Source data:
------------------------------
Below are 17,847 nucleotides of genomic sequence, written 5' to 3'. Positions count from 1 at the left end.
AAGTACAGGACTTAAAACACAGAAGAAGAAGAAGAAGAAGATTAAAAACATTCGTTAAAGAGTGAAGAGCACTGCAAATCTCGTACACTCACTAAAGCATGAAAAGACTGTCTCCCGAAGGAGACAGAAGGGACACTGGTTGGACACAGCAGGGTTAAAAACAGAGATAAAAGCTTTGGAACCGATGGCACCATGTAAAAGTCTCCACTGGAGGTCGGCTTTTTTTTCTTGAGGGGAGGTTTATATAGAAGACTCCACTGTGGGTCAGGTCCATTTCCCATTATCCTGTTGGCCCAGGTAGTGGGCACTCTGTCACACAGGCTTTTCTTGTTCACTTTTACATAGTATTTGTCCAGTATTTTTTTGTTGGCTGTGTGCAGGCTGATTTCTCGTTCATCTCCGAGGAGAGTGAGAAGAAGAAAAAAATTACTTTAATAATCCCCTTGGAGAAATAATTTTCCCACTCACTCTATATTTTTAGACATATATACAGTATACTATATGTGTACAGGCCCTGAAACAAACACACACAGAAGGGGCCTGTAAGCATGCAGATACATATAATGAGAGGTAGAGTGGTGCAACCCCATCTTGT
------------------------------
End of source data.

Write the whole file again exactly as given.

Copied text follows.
Below are 17,847 nucleotides of genomic sequence, written 5' to 3'. Positions count from 1 at the left end.
AAGTACAGGACTTAAAACACAGAAGAAGAAGAAGAAGAAGATTAAAAACATTCGTTAAAGAGTGAAGAGCACTGCAAATCTCGTACACTCACTAAAGCATGAAAAGACTGTCTCCCGAAGGAGACAGAAGGGACACTGGTTGGACACAGCAGGGTTAAAAACAGAGATAAAAGCTTTGGAACCGATGGCACCATGTAAAAGTCTCCACTGGAGGTCGGCTTTTTTTTCTTGAGGGGAGGTTTATATAGAAGACTCCACTGTGGGTCAGGTCCATTTCCCATTATCCTGTTGGCCCAGGTAGTGGGCACTCTGTCACACAGGCTTTTCTTGTTCACTTTTACATAGTATTTGTCCAGTATTTTTTTGTTGGCTGTGTGCAGGCTGATTTCTCGTTCATCTCCGAGGAGAGTGAGAAGAAGAAAAAAATTACTTTAATAATCCCCTTGGAGAAATAATTTTCCCACTCACTCTATATTTTTAGACATATATACAGTATACTATATGTGTACAGGCCCTGAAACAAACACACACAGAAGGGGCCTGTAAGCATGCAGATACATATAATGAGAGGTAGAGTGGTGCAACCCCATCTTGT